Thursday, 8 December 2011

Unit 3: Environment - Review - Robin Hardy's The Wicker Man



Figure 1. The Wicker Man Poster Art

A conspiracy for the ages. The Wicker Man is shrouded in uncertainty only revealing its true nature moments before the credit roll. The locals of the isolated Scottish isle sell their beliefs so convincingly one almost considers Edward Woodward’s Sgt. Niel Howie to be the true prophet of heresy. Suspicion of the town only increases the further Howie descends with the entire film playing like a game of cat and mouse.

•Directed by: Robin Hardy
•Written by: Anthony Shaffer & David Pinner
•Cast: Edward Woodward as Sgt. Neil Howie, Britt Ekland as Willow, Diane Cilento as Miss Rose, Ingrid Pitt as Librarian, Christopher Lee as Lord Summerisle & Roy Boyd as Broome.
•Genre: Drama, Horror, Mystery, Suspense & Classics
•Duration: 88 Minutes (aprox)




Figure 2. "A missing child is always trouble”

The film starts as one thing and then becomes something entirely different with a voyage overseas immediately causing one to reassess every situation. The ambiguity surrounding the location of little Rowan’s body is very much the epitome of this story with the locals sticking to their beliefs that the lost girl doesn’t exist. One is reminded specifically of a point in the film where Howie is directed to a grave yard which is completely devoid of Christian ritual; there he bumps into the most eerie of sights as reviewer Peter Bradshaw observes:

“…there is genuine fear in its nightmarish tableaux: the breast-feeding woman holding an egg in the ruined churchyard is like a detail from Hieronymus Bosch.” (Bradshaw: 2007)
One could attribute this visual alone with the scientific process of life contrasted with the chilling inevitability of death. The entire feeling is wrong with the woman almost smirking at Howie in this spiritual albeit un-homely locale. The very idea of stripping the church of its Christian identity leaves one unable to relate to its intention. This could be what terrified Sgt. Howie, Christian but unable to identify with something that he considered familiar, which is possibly why he felt the need to create his own cross for an unmarked grave.



Figure 3. "You are despicable little liars”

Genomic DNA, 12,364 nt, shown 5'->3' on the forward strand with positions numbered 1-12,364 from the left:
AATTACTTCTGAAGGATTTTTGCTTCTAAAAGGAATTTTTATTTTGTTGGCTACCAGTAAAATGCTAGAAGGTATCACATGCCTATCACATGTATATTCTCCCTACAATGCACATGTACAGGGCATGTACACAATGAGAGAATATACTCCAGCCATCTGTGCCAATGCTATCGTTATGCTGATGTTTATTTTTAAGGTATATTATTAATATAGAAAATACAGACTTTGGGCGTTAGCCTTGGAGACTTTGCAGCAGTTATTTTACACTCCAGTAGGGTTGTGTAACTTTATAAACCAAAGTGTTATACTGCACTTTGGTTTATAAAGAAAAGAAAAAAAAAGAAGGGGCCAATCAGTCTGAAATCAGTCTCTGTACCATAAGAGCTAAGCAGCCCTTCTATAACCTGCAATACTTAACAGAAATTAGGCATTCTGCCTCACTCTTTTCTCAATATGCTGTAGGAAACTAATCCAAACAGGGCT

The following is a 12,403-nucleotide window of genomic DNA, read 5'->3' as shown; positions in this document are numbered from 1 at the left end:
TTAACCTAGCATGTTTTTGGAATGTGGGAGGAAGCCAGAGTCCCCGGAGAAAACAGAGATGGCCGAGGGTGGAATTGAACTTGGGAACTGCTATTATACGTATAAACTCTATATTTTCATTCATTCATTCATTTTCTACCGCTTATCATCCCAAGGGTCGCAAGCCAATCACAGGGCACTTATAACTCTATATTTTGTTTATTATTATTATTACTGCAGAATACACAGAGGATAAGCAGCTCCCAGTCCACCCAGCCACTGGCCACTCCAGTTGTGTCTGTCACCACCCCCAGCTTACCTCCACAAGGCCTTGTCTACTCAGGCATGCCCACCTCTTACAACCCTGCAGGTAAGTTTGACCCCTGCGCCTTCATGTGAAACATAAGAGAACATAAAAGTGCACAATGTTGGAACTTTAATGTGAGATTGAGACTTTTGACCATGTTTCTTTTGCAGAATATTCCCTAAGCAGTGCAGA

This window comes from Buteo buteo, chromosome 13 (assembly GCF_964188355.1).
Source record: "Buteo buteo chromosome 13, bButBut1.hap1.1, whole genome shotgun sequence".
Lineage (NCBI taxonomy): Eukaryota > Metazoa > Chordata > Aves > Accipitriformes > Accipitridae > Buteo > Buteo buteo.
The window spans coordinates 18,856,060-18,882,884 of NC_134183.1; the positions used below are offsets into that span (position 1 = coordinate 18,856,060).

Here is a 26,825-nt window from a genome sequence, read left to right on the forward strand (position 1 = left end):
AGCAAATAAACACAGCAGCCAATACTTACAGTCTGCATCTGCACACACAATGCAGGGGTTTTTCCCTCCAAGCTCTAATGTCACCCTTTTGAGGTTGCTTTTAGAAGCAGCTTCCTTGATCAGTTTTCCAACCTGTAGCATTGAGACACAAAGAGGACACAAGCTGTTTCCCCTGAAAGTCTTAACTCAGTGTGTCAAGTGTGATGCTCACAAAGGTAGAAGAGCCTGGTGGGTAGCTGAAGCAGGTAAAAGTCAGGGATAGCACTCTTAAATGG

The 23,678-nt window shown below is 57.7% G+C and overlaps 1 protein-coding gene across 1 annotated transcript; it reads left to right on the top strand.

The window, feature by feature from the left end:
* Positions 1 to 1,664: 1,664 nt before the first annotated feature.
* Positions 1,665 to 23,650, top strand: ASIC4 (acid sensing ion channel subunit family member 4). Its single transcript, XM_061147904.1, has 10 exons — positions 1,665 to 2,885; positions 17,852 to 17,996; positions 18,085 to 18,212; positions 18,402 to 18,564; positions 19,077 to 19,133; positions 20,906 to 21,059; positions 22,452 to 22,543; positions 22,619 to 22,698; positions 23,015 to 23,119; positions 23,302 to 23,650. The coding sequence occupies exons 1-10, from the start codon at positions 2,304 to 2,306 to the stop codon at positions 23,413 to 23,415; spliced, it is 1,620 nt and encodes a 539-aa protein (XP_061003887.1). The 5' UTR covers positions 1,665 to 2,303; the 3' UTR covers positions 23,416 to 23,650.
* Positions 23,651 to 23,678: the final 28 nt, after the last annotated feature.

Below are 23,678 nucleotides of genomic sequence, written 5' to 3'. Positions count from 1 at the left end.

One could say that the most poignant features of the town are its very reference to sex and the refusal of Religious belief. With everything taken into account one could attribute the mere suggestion of sacrilege as an even bigger threat, for the biggest climax of the film is when the locals dress themselves with animal masks and begin to dance in ritualistic fashion. On the other hand one could say that Director Robin Hardy looked closely at the passage one takes as a child specifically with the use of maypoles & fancy dress - the rituals of child innocence, only to convey this message in the most unholy of ways as Reviewer Adam Smith observes:

“The pagan imagery, of hobby horses, maypoles, the "Green Man" pub and Mr. Punch, are all instantly recognisable as existing in our everyday lives, and particularly our childhoods , but Screenwriter Peter Schaffer's depiction of these elements as part of a living religion based upon fertility and sensuality, as opposed to the repression of Christianity, is the engine of the movie.” (Smith, 2002)
The town’s seemingly appalling nature is in itself the transformation of our homely beliefs that we grew up understanding and accepting. To consider these tropes of innocence getting tarnished creates an underline uncertainty, a broken taboo. One could even attribute the young maidens running around naked to situations when we as children would run around naked but with the innocence removed leaving only the feeble unholy lust. One could say it is therefore the films refusal of purity which makes it un-homely.